'She who was irch in fine lineen, who loved clothes, lies in the cast-off garment of yesterday.' So ends an ancient Egyptian funeral lament, and indeed these textiles have frequently become the neglected cast-off rags of today, lying undiscovered in museum basements. This book attempts to rectify the situation by assessing the archaeological importance of textiles, describing and illustrating recently 'rediscovered' garments, and translating little known related texts. A survey of the nature and quality of woven fabrics and dyeing processes is followed by a techanical description of spinning and weaving. Representations of costume on reliefs and statuary are viewed chronologically, and the often divergent extant garments are then described. A complete chapter is devoted to the wardrobes of Tutankhamun and other Pharaohs. The Egyptian laundry service is discussed: methods of washing and pleating, laundry lists and marks, and the washermen's complaints. Sewing and darning equipment and methods, with an inventory of embroidery stitches and dressmaking techniques, are described for the first time.
A conclusion is reached on dress as a status symbol in ancient Egypt by a survey of garment prices and of all types of specific dress, or undress, from that vizier to prostitute.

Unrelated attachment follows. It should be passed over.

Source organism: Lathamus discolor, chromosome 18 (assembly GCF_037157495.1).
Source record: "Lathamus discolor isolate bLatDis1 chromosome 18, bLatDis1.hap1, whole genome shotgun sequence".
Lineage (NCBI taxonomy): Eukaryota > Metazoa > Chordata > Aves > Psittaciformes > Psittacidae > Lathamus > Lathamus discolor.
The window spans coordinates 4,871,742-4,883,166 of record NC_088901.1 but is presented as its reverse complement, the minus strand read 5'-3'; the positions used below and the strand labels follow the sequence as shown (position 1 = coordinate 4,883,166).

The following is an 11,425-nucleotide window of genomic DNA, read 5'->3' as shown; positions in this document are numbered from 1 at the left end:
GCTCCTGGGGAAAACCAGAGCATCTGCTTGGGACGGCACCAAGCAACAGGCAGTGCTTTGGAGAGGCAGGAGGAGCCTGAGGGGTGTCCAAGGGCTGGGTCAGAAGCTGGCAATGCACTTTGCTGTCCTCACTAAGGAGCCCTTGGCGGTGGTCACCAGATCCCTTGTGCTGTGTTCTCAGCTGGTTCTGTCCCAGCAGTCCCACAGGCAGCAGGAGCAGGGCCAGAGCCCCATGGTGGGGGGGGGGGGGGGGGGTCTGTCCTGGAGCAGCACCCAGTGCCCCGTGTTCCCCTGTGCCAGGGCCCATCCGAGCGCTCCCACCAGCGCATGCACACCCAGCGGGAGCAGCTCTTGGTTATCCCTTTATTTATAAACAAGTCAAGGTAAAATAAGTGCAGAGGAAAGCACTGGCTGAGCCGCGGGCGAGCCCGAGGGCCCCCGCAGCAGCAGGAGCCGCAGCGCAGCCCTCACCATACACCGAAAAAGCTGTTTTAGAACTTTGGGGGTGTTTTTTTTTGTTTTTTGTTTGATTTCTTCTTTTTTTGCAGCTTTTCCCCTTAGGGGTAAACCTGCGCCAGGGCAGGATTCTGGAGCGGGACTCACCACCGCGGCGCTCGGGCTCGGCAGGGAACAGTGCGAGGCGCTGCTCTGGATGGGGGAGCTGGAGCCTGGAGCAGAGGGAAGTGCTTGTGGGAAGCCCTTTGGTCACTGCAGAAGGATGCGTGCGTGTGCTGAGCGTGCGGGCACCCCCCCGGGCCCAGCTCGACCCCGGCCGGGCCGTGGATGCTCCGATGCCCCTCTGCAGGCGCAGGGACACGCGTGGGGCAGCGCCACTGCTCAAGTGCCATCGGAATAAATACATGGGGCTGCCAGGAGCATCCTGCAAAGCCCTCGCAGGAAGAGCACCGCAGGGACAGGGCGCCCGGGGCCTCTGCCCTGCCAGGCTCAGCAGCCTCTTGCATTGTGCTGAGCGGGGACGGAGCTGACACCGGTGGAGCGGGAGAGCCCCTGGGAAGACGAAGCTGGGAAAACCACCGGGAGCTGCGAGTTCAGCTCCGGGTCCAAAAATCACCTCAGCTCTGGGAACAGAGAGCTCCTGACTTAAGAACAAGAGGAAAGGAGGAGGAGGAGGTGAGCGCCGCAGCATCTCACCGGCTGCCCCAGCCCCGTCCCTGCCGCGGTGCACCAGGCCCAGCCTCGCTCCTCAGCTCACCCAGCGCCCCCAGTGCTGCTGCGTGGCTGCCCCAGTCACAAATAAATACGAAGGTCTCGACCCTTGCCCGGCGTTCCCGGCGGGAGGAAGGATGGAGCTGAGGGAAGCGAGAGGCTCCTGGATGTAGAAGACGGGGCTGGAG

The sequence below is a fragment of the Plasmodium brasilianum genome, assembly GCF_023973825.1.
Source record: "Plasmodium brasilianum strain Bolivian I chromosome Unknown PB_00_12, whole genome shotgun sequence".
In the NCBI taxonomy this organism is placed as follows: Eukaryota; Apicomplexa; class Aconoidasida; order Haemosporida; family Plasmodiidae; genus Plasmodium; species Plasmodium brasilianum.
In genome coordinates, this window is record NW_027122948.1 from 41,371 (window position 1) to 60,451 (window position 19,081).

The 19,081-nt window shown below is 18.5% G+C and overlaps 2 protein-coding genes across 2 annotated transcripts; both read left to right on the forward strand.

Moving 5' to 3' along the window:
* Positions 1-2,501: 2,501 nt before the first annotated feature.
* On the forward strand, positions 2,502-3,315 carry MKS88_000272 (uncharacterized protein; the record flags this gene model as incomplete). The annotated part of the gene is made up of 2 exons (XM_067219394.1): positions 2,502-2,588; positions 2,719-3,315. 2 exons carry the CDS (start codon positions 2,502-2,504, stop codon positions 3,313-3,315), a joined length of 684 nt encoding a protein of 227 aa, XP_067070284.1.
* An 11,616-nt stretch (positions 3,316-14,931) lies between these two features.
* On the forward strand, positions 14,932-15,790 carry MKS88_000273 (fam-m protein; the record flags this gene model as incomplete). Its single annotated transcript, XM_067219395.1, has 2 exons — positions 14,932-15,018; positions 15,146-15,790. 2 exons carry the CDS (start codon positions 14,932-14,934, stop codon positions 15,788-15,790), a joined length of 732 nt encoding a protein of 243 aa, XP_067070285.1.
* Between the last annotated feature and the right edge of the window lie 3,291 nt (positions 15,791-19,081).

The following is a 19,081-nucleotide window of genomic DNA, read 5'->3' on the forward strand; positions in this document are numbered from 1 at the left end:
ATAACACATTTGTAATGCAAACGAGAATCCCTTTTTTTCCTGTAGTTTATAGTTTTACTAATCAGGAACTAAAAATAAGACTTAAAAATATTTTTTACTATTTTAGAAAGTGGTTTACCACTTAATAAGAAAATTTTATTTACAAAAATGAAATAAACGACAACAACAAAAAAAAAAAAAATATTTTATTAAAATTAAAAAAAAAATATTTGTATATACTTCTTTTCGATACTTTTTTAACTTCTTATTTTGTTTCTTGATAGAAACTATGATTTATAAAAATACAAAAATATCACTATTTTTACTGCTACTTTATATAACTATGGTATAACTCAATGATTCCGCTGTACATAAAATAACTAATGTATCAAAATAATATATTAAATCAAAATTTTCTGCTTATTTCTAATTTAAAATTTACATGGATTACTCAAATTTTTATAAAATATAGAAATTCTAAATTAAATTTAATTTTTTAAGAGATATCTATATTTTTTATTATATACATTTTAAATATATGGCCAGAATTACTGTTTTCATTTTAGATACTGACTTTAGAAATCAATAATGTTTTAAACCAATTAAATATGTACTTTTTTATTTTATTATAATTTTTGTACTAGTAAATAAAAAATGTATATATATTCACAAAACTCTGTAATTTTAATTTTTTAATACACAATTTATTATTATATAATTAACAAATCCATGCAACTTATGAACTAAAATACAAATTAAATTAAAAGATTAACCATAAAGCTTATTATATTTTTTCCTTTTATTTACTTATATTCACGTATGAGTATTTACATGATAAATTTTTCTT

Table of Contents
The archaeological importance of textiles; Woven fabrics and dyeing; Spinning and weaving; Representations of costume; Garments for life and death; Tutankhamens wardrobe; The Egyptian laundry; Sewing and darning; Dress and rank in Ancient Egypt; Museums to visit.
Rosalind Hall graduated from the University of Birmingham in 1973 with an honours degree in Ancient History and Archaeology. In 1974 she was appointed to the academic staff of University College London, where she now holds the post of Lecturer in Egyptology at the Institute of Archaelogy. Her interest in textiles and the history of ancient Egyptian dress was aroused by her curatorial work in her previous post ast Assistant Curator in the Petrie Museum of Egyptian Archaeology.